Slope: 15% average. 14% at touchdown increasing to 26% near the parking bay at the top
People Served: Mek (Kosarek)
Interesting Facts: Flights to Volmimpi are scheduled to arrive before midmorning. After 10 a.m., winds moving through the mountains make the runway too challenging. Precipitation on the windshield interferes with the pilot’s depth perception and is another restriction to consider at Volmimpi.
At Volmimpi the “committal point” on approach occurs just before landing, even prior to touchdown. The surrounding terrain makes it impossible to go-around and try again, so once past the committal point the pilot must continue for landing even if a pig or a person unexpectedly comes out onto the runway.
Because Volmimpi is so challenging, an important checkout process is required for any pilot flying in. An experienced instructor pilot supervises three to five practice landings and at least one go-around, points out key terrain features to reference when approaching, and discusses weather patterns and challenges.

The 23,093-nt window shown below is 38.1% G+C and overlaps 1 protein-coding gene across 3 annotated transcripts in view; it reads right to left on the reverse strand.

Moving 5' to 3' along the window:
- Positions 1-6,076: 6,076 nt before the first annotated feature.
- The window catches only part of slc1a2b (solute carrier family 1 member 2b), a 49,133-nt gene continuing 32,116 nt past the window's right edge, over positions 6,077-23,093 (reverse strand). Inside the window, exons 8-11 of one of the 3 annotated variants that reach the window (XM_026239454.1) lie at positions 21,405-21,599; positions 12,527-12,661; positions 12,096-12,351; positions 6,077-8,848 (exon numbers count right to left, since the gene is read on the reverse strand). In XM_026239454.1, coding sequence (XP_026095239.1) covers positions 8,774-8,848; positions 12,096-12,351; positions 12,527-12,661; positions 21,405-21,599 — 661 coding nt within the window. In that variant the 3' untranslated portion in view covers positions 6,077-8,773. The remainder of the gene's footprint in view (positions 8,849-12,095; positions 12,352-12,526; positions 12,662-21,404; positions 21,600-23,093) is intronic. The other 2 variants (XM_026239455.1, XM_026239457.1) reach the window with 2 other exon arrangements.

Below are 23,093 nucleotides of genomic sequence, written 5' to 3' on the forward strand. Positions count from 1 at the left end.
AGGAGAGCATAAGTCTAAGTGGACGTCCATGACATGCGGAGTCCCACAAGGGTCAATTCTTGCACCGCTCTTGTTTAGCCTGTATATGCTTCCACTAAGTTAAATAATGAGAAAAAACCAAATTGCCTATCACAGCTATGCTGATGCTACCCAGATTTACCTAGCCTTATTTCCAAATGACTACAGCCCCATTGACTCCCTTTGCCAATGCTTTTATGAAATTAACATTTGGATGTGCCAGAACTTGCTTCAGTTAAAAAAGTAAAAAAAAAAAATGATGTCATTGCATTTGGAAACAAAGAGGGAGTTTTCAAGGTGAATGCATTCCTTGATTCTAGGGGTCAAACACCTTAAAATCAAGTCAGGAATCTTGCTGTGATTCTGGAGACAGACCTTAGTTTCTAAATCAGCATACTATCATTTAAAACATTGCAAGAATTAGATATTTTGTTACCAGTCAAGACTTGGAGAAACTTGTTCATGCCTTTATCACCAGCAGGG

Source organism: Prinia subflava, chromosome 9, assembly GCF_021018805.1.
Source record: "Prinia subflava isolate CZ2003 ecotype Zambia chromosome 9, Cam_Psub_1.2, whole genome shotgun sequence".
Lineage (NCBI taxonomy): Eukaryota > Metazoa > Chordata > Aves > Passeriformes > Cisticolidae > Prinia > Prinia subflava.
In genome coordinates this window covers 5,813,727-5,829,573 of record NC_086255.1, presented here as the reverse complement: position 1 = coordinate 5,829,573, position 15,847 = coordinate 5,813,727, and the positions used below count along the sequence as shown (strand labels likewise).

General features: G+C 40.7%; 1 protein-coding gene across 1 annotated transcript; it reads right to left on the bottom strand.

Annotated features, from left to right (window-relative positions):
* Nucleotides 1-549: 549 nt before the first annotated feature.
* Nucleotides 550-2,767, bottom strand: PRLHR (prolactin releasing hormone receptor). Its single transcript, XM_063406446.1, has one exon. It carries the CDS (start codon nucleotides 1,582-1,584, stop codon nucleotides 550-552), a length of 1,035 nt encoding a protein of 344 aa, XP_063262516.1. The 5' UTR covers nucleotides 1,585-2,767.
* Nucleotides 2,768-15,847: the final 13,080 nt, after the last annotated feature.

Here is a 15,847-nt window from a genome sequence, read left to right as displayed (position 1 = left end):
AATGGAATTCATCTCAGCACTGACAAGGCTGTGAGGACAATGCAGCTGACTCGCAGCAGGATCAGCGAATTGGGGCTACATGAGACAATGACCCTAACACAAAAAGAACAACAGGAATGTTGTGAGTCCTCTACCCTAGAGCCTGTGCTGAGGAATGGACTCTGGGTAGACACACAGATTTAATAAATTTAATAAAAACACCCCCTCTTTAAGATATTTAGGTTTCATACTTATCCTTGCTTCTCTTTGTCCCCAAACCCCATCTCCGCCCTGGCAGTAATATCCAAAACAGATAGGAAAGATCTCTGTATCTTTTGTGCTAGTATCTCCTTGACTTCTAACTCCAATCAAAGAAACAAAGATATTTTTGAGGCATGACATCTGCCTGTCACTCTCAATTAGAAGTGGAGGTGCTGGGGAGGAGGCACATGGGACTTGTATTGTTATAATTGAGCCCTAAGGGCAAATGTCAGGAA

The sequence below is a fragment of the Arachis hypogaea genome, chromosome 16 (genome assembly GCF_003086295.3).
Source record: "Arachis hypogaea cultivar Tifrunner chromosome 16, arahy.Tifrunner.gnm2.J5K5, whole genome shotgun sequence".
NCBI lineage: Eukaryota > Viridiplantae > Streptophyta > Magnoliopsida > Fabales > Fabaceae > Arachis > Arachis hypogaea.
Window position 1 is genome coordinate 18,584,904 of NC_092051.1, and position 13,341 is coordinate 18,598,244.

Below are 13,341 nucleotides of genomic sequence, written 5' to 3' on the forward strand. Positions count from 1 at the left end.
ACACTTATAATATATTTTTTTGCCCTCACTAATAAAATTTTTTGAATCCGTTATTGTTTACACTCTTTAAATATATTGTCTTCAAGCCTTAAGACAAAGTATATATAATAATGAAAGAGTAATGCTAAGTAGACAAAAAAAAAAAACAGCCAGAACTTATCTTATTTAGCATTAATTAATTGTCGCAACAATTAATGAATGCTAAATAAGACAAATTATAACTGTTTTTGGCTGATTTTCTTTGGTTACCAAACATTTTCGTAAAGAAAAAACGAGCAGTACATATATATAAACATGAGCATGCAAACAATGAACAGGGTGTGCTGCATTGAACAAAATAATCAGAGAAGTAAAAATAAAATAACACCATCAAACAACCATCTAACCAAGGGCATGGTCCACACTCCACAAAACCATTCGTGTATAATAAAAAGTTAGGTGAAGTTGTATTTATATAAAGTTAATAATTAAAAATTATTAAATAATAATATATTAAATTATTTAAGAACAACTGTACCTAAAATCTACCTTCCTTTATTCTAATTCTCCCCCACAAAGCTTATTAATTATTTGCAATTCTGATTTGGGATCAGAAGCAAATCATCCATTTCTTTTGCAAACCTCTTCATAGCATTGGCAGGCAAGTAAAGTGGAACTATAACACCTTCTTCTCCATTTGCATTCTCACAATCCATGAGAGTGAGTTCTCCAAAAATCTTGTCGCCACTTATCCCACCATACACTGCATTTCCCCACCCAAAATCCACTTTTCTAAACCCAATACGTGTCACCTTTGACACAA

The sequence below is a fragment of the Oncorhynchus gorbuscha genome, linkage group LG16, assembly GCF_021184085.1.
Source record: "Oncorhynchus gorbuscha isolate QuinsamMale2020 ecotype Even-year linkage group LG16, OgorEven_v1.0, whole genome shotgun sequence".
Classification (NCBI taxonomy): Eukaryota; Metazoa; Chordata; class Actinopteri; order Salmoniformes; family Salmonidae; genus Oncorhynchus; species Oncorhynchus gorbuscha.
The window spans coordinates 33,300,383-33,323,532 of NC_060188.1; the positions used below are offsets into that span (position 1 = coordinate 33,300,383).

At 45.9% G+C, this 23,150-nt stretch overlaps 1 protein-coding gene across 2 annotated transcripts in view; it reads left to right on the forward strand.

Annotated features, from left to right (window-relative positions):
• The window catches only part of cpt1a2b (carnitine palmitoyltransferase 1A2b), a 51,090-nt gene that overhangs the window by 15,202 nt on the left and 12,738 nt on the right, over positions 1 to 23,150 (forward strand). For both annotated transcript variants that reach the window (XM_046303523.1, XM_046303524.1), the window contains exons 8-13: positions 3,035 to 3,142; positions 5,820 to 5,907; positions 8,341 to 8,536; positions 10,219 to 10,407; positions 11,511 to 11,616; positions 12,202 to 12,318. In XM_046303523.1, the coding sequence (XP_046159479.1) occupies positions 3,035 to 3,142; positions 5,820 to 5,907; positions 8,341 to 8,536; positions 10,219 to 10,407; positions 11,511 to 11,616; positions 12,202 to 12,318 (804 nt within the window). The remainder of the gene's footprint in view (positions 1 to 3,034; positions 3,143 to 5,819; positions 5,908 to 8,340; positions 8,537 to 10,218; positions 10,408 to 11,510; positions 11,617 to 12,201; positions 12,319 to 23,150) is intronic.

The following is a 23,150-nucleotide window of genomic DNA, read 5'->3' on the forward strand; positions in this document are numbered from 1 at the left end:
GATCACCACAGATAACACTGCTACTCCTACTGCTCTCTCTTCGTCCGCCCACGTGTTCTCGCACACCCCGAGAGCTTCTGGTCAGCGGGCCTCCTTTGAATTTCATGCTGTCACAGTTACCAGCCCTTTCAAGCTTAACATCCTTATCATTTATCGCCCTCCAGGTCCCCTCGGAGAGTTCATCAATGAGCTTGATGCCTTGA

Before taking the first passengers into Volmimpi, YAJASI sent two pilots to do an aerial survey and test landing with an empty airplane. They made notes while flying several approaches and did a detailed runway inspection. YAJASI’s runway chart for Volmimpi is based on their findings.
Time Saved: From YAJASI’s home base in Sentani to Volmimpi is a 50-minute flight. Overland travel is impossible due to jungle, swamp, mountains, and rugged terrain void of roads. If attempted, it would take several weeks. The only other practical option for the people at Volmimpi is a two-day hike to Kosarek, the next nearest grass runway in the mountains. For YAJASI, Volmimpi to Kosarek is a 7-minute flight.
We reduce barriers, ease burdens and deliver God’s Word. We do that by training, equipping, deploying and sustaining individuals, teams and stations to aid in the work of proclaiming the gospel to the whole creation.
JAARS is looking for a few industry proven aircraft mechanics eager to expand the kingdom of God, using their skills to maintain fixed- and rotor-wing aircraft used in delivering God's Word to people in remote, isolated locations like Papua New Guinea. Apply here: bit.ly/LeadAircraftMaintenanceTechnician
Photo: Aircraft mechanics maintaining one of the four Kodiaks in the PNG fleet. ... See MoreSee Less